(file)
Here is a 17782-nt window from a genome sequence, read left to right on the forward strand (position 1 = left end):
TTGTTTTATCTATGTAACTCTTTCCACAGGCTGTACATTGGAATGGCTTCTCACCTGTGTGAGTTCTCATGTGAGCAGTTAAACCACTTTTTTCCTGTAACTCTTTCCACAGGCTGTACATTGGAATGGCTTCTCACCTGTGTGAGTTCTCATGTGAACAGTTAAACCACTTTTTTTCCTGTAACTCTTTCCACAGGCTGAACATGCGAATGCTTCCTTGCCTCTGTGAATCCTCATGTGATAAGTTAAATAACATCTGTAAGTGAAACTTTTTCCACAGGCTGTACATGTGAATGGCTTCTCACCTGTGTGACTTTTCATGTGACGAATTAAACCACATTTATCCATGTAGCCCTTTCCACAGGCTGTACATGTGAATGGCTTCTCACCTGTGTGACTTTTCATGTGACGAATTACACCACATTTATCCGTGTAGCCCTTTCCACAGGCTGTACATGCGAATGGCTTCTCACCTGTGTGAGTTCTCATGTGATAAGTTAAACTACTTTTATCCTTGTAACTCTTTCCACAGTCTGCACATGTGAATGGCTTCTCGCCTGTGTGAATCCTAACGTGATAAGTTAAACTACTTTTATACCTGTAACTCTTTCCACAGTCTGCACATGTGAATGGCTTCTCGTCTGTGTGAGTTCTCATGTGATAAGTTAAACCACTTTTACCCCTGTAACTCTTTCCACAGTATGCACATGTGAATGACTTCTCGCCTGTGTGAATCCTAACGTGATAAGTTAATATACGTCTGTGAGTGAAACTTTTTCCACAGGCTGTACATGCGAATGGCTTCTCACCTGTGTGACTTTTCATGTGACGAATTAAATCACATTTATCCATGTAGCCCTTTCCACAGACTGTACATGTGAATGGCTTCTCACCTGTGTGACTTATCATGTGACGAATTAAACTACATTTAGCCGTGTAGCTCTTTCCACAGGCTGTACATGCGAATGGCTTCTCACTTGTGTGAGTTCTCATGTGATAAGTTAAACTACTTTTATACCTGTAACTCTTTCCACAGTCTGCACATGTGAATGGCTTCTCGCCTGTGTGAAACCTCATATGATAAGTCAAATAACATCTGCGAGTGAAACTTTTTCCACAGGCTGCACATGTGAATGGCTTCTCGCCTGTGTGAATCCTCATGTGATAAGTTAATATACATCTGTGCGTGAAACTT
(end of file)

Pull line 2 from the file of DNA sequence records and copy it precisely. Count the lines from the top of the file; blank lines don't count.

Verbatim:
TTGTTTTATCTATGTAACTCTTTCCACAGGCTGTACATTGGAATGGCTTCTCACCTGTGTGAGTTCTCATGTGAGCAGTTAAACCACTTTTTTCCTGTAACTCTTTCCACAGGCTGTACATTGGAATGGCTTCTCACCTGTGTGAGTTCTCATGTGAACAGTTAAACCACTTTTTTTCCTGTAACTCTTTCCACAGGCTGAACATGCGAATGCTTCCTTGCCTCTGTGAATCCTCATGTGATAAGTTAAATAACATCTGTAAGTGAAACTTTTTCCACAGGCTGTACATGTGAATGGCTTCTCACCTGTGTGACTTTTCATGTGACGAATTAAACCACATTTATCCATGTAGCCCTTTCCACAGGCTGTACATGTGAATGGCTTCTCACCTGTGTGACTTTTCATGTGACGAATTACACCACATTTATCCGTGTAGCCCTTTCCACAGGCTGTACATGCGAATGGCTTCTCACCTGTGTGAGTTCTCATGTGATAAGTTAAACTACTTTTATCCTTGTAACTCTTTCCACAGTCTGCACATGTGAATGGCTTCTCGCCTGTGTGAATCCTAACGTGATAAGTTAAACTACTTTTATACCTGTAACTCTTTCCACAGTCTGCACATGTGAATGGCTTCTCGTCTGTGTGAGTTCTCATGTGATAAGTTAAACCACTTTTACCCCTGTAACTCTTTCCACAGTATGCACATGTGAATGACTTCTCGCCTGTGTGAATCCTAACGTGATAAGTTAATATACGTCTGTGAGTGAAACTTTTTCCACAGGCTGTACATGCGAATGGCTTCTCACCTGTGTGACTTTTCATGTGACGAATTAAATCACATTTATCCATGTAGCCCTTTCCACAGACTGTACATGTGAATGGCTTCTCACCTGTGTGACTTATCATGTGACGAATTAAACTACATTTAGCCGTGTAGCTCTTTCCACAGGCTGTACATGCGAATGGCTTCTCACTTGTGTGAGTTCTCATGTGATAAGTTAAACTACTTTTATACCTGTAACTCTTTCCACAGTCTGCACATGTGAATGGCTTCTCGCCTGTGTGAAACCTCATATGATAAGTCAAATAACATCTGCGAGTGAAACTTTTTCCACAGGCTGCACATGTGAATGGCTTCTCGCCTGTGTGAATCCTCATGTGATAAGTTAATATACATCTGTGCGTGAAACTT